Staunton, May 18 – Using subversion, Vladimir Putin has not been able to split Ukraine, to take control over Kharkhiv, Mykolayev, or Odessa, or create “’a Novorossiya,’” and that consequently, “without a massive Russian intervention,” he will succeed in detaching only Donetsk and Luhansk and those only temporarily, according to a Moscow commentator.
But what must be even more disturbing to the Kremlin leader is that if the Donetsk an Luhansk “regimes” fall, Igor Eidman says, “a mass of armed radicals and criminals will run from there into Russia” and contribute to the growth of “a right-radical terrorist undergrounds” which thanks to Moscow media coverage will enjoy “the sympathy of the population.”
And it will not be a surprise to him, the Kasparov.ru commentator says, if these people, accustomed as they are to engaging in violence, will become “the nucleus of an armed struggle against the ruling regime in Russia itself,” a development that could prove “fatal” for Putin’s regime (kasparov.ru/material.php?id=5377176AB29EF).
Putin’s efforts have not succeeded in making Donetsk or Luhansk into something like Transdniestria, a place where there has been a real national conflict and where the leaders enjoy a certain support from the population. Instead, all he has managed is to set up “’pirate republics’” which are “absolutely artificial” and have been “imposed from outside.”
The leaderships of the two oblasts are “in part local marginal and in part Russian ‘volunteers’ (who are also marginal),” Eidman writes. They are not “rooted in these places and do not have serious authority among the residents.” The latter support them only as means to unification with Russia and an increase in their standard of living.
If Moscow doesn’t take them in, “the meaning of the entire adventure with the proclamation of independence from Ukraine disappears for them.” And with time, a conflict between the population and “the leadership of the self-proclaimed ‘republics’ will become inevitable.” Even before that, “the unity of the separatists” will be cast into question.
“The only chance the separatists have is for open Russian intervention,” but “Putin doesn’t need Donetsk and Luhansk oblasts. He is interested in the strategically and economically more important regions: Kharkiv, Dneprpetrovsk, Odessa, and in a corridor to Crimea.” But he won’t get any of this “without a broadscale war with the Ukrainian people.”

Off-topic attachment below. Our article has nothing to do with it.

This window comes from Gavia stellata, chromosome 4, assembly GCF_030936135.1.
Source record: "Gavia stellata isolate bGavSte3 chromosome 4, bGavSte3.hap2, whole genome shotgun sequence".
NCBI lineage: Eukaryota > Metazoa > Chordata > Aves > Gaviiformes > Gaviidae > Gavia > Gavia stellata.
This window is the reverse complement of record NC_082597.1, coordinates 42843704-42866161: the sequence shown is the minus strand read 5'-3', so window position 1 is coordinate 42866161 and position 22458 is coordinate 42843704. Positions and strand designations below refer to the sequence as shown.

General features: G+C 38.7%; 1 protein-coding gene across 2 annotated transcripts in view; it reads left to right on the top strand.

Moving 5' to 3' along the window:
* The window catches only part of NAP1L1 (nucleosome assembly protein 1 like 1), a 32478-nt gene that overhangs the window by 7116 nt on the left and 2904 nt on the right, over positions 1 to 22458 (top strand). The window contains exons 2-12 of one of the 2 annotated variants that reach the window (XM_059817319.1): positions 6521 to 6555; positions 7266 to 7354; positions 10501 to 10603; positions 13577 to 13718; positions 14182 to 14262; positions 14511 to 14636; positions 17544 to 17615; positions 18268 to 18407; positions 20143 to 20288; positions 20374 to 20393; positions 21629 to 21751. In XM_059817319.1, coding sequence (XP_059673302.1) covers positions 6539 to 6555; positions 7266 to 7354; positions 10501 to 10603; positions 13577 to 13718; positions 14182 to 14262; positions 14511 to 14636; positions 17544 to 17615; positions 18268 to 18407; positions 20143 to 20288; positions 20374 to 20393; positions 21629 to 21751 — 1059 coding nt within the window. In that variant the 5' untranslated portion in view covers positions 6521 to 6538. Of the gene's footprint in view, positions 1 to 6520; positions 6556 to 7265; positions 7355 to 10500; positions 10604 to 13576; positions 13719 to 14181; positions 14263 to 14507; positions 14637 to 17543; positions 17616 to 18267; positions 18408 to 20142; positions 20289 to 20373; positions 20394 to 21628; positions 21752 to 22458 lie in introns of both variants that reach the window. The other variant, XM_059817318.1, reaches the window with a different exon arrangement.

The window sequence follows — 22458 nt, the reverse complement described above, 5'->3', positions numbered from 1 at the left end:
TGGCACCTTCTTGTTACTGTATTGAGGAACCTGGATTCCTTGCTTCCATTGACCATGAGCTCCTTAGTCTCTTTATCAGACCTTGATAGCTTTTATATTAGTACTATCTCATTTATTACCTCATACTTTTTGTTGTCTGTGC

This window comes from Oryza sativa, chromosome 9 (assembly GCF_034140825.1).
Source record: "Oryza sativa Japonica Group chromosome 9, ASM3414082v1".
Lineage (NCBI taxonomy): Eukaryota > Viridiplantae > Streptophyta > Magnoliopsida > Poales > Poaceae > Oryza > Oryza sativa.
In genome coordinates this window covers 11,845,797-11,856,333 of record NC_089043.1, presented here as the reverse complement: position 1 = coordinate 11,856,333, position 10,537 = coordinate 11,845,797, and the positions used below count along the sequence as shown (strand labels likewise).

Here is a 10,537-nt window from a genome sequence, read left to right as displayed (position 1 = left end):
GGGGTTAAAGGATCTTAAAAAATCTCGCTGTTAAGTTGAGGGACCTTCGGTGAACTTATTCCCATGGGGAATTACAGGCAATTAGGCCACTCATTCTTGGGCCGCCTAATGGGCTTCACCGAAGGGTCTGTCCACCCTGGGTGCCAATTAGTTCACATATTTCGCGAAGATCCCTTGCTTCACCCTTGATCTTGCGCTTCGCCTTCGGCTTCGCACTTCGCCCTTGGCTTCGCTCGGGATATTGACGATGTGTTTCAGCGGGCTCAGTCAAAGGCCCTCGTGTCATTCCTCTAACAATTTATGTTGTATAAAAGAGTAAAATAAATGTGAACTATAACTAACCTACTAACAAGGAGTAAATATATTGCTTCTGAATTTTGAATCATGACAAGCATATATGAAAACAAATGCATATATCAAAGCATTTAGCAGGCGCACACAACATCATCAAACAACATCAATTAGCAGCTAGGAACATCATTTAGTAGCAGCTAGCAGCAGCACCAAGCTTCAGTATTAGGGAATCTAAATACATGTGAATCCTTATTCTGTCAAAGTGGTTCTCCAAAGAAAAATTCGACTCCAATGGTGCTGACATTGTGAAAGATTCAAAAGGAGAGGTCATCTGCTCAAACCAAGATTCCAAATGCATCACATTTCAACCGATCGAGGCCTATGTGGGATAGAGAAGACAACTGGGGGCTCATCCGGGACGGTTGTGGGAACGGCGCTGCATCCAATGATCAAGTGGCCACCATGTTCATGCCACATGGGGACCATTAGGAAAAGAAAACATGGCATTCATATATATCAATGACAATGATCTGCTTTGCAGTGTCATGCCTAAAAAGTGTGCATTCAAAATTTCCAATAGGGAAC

“And he is still not ready for that,” Eidman says. Such a war would lead to a greater confrontation with the West and require Moscow to feed more than 6.5 million people. Those two things alone could prove fatal for the Russian economy.” Moreover, Putin would have to “impose order in the regions he would seize,” something far more difficult than letting “the genie of ‘the Russian bunt’” out of the bottle in the first place.
What is possible is that Putin will try to trade his withdrawal of support for the Donbas separatists for international recognition of the Russian annexation of Crimea.” But “the precedent of changing borders in Europe by force is sufficiently dangerous that neither Ukraine nor even more the West will agree.”
Thus the trap that Putin built for Ukraine in the Donbas has turned out to be a hole into which he personally has fallen and out of which he does not have a good way of getting out. “Time will work for Ukraine.” The presidential elections will take place. And “gradually the situation in Ukraine will be stabilized and the state strengthened.”
As that happens, he says, Kyiv “will have every opportunity for establishing its control” over Donetsk and Luhansk.” Indeed, “if direct massive military assistance by Russia doesn’t come, [these regimes] will fall quite quickly.”
Putin will not be able to get out of this situation “without serious negative consequences” at home. Many Russians will view any retreat, given the Kremlin’s propaganda effort, “as treason.” And as a result, “the Crimean euphoria” will give way to “the Donbas hangover,” with Putin no longer viewed as a hero but rather as a traitor.”
Such a shift in attitudes together with the arrival in Russia of the marginal elements from Donetsk, Luhansk and other parts of Ukraine could create the greatest threat to Putin’s continuation in office that he has ever faced.
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